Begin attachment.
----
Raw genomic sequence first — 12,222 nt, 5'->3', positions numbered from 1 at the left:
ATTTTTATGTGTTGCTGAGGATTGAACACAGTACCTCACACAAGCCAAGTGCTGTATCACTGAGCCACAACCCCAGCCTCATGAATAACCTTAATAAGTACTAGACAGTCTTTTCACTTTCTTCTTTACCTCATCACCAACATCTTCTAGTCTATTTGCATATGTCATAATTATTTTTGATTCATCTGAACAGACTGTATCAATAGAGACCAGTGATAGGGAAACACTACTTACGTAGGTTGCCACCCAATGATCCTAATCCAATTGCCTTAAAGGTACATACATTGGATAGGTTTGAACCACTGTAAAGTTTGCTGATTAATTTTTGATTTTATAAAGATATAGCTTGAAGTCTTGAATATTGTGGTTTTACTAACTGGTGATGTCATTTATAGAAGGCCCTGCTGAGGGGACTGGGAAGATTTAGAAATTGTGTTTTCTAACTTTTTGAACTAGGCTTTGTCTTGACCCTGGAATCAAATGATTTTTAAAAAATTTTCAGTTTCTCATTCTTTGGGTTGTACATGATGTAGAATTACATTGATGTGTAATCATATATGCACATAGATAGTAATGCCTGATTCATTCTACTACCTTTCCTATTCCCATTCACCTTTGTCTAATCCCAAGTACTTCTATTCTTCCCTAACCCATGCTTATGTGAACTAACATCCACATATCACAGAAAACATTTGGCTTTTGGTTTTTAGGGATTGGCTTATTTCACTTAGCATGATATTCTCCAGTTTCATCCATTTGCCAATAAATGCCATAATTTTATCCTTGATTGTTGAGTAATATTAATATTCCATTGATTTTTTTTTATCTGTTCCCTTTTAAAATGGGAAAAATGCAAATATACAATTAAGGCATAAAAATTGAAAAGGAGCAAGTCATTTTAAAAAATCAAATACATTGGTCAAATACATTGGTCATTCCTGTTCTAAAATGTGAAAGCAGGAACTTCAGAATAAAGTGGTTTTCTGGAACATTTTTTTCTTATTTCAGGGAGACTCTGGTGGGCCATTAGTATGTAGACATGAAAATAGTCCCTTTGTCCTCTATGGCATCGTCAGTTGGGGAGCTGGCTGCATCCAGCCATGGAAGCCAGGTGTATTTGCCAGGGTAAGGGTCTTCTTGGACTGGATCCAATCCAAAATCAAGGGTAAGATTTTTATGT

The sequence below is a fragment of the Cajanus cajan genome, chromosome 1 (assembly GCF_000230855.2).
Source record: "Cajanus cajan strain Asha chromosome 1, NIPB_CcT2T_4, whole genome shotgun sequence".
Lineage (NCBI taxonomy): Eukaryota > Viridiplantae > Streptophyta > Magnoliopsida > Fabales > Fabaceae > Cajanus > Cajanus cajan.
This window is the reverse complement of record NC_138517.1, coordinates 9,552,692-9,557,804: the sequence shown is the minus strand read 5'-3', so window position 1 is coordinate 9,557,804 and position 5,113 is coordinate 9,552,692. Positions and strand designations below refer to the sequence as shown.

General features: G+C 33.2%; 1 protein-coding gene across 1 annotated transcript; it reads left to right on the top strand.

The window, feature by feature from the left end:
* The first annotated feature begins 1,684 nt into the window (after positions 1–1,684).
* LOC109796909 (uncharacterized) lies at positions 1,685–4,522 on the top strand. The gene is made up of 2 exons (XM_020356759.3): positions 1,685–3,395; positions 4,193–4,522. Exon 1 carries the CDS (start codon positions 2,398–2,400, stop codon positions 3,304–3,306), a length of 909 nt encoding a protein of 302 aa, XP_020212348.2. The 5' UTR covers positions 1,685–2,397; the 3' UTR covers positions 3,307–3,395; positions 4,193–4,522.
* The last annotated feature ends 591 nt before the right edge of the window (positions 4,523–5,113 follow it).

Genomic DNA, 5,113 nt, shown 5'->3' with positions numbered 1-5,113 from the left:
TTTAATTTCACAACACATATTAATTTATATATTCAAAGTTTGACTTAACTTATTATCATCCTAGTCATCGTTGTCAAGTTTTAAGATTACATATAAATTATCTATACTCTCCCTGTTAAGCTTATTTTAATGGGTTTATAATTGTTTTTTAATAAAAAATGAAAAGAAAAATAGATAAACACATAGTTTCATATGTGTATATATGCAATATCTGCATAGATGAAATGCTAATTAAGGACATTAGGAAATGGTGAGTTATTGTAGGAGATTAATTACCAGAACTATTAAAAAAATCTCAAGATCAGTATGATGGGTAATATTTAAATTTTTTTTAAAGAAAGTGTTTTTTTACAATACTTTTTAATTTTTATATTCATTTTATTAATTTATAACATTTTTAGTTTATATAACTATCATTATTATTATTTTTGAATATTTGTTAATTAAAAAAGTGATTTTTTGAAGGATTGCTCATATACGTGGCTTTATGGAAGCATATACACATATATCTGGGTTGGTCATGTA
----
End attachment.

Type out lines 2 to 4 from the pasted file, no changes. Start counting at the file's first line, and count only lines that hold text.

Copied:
ATTTTTATGTGTTGCTGAGGATTGAACACAGTACCTCACACAAGCCAAGTGCTGTATCACTGAGCCACAACCCCAGCCTCATGAATAACCTTAATAAGTACTAGACAGTCTTTTCACTTTCTTCTTTACCTCATCACCAACATCTTCTAGTCTATTTGCATATGTCATAATTATTTTTGATTCATCTGAACAGACTGTATCAATAGAGACCAGTGATAGGGAAACACTACTTACGTAGGTTGCCACCCAATGATCCTAATCCAATTGCCTTAAAGGTACATACATTGGATAGGTTTGAACCACTGTAAAGTTTGCTGATTAATTTTTGATTTTATAAAGATATAGCTTGAAGTCTTGAATATTGTGGTTTTACTAACTGGTGATGTCATTTATAGAAGGCCCTGCTGAGGGGACTGGGAAGATTTAGAAATTGTGTTTTCTAACTTTTTGAACTAGGCTTTGTCTTGACCCTGGAATCAAATGATTTTTAAAAAATTTTCAGTTTCTCATTCTTTGGGTTGTACATGATGTAGAATTACATTGATGTGTAATCATATATGCACATAGATAGTAATGCCTGATTCATTCTACTACCTTTCCTATTCCCATTCACCTTTGTCTAATCCCAAGTACTTCTATTCTTCCCTAACCCATGCTTATGTGAACTAACATCCACATATCACAGAAAACATTTGGCTTTTGGTTTTTAGGGATTGGCTTATTTCACTTAGCATGATATTCTCCAGTTTCATCCATTTGCCAATAAATGCCATAATTTTATCCTTGATTGTTGAGTAATATTAATATTCCATTGATTTTTTTTTATCTGTTCCCTTTTAAAATGGGAAAAATGCAAATATACAATTAAGGCATAAAAATTGAAAAGGAGCAAGTCATTTTAAAAAATCAAATACATTGGTCAAATACATTGGTCATTCCTGTTCTAAAATGTGAAAGCAGGAACTTCAGAATAAAGTGGTTTTCTGGAACATTTTTTTCTTATTTCAGGGAGACTCTGGTGGGCCATTAGTATGTAGACATGAAAATAGTCCCTTTGTCCTCTATGGCATCGTCAGTTGGGGAGCTGGCTGCATCCAGCCATGGAAGCCAGGTGTATTTGCCAGGGTAAGGGTCTTCTTGGACTGGATCCAATCCAAAATCAAGGGTAAGATTTTTATGT

The sequence below is a fragment of the Cajanus cajan genome, chromosome 1 (assembly GCF_000230855.2).
Source record: "Cajanus cajan strain Asha chromosome 1, NIPB_CcT2T_4, whole genome shotgun sequence".